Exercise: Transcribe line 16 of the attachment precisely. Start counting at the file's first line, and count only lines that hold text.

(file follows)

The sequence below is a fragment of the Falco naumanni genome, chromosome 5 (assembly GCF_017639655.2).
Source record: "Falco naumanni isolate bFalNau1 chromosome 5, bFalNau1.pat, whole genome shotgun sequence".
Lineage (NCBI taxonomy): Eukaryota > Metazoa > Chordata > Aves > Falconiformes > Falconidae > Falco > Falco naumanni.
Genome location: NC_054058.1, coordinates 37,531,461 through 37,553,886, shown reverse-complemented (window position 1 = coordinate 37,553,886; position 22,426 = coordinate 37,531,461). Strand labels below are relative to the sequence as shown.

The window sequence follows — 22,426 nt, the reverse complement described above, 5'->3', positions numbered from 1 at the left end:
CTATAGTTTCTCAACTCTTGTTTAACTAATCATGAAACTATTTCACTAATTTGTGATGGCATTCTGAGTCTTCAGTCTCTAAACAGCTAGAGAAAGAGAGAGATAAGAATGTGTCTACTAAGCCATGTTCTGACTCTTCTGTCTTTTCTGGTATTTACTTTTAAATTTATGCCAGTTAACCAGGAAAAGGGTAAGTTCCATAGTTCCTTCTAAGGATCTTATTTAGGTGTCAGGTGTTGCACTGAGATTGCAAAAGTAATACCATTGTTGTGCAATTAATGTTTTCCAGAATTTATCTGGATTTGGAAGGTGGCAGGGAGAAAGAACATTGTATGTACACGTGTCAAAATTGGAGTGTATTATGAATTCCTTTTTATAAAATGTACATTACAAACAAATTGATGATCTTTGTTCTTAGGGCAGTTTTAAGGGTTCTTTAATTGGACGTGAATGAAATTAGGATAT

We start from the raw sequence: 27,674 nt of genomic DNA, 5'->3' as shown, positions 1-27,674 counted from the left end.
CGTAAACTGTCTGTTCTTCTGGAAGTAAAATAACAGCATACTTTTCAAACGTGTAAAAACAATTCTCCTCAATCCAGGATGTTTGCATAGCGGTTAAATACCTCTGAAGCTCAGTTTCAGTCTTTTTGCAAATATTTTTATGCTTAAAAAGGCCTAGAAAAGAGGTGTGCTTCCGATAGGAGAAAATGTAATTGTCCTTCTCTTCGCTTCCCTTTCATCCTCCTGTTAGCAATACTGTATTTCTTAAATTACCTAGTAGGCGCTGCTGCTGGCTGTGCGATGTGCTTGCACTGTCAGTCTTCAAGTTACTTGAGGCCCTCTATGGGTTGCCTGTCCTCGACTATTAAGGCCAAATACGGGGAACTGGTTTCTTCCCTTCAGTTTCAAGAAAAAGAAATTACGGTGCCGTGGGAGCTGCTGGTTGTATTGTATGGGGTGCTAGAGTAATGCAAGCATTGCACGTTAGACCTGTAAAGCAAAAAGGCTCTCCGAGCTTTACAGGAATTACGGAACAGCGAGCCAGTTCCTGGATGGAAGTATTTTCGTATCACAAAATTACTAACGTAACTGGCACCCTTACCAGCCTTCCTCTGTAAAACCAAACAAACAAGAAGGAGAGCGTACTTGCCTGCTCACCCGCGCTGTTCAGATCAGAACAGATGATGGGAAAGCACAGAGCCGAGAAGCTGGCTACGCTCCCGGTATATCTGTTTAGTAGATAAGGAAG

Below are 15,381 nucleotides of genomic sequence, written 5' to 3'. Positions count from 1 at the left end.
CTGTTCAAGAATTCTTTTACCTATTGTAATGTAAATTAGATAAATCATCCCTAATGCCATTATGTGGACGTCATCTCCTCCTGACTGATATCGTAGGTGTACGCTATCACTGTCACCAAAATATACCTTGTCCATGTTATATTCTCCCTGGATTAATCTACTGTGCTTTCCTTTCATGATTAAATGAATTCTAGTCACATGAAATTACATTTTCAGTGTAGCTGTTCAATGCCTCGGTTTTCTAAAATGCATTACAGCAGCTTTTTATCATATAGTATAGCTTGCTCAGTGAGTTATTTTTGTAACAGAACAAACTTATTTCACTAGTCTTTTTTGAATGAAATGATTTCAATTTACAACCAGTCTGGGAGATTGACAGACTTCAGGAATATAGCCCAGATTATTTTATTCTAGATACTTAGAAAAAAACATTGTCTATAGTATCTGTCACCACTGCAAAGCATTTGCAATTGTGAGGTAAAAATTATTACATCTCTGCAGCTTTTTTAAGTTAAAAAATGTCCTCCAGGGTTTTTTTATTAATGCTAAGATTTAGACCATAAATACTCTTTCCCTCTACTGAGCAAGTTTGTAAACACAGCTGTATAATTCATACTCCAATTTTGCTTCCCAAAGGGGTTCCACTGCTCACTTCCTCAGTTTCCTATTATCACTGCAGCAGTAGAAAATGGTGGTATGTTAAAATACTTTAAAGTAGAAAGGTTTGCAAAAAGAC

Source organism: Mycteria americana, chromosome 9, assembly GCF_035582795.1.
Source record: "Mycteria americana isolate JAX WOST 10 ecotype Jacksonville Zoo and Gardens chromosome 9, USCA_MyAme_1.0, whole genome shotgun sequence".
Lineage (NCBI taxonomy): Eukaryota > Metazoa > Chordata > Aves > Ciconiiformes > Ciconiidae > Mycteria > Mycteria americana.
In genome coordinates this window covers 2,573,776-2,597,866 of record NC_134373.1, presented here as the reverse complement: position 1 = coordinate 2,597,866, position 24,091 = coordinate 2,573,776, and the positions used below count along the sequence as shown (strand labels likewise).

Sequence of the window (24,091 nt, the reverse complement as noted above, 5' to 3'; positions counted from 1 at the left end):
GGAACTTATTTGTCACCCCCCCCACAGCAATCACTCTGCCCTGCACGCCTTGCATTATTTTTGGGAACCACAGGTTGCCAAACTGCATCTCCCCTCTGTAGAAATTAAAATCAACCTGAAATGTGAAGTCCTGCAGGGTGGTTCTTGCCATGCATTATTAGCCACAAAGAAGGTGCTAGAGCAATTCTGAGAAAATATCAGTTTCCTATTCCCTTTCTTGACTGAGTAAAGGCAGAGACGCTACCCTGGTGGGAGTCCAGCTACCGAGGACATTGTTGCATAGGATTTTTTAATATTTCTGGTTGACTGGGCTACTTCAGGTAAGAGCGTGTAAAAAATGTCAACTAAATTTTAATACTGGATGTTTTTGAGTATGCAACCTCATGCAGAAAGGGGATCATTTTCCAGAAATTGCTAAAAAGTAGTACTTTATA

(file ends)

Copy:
GGAACTTATTTGTCACCCCCCCCACAGCAATCACTCTGCCCTGCACGCCTTGCATTATTTTTGGGAACCACAGGTTGCCAAACTGCATCTCCCCTCTGTAGAAATTAAAATCAACCTGAAATGTGAAGTCCTGCAGGGTGGTTCTTGCCATGCATTATTAGCCACAAAGAAGGTGCTAGAGCAATTCTGAGAAAATATCAGTTTCCTATTCCCTTTCTTGACTGAGTAAAGGCAGAGACGCTACCCTGGTGGGAGTCCAGCTACCGAGGACATTGTTGCATAGGATTTTTTAATATTTCTGGTTGACTGGGCTACTTCAGGTAAGAGCGTGTAAAAAATGTCAACTAAATTTTAATACTGGATGTTTTTGAGTATGCAACCTCATGCAGAAAGGGGATCATTTTCCAGAAATTGCTAAAAAGTAGTACTTTATA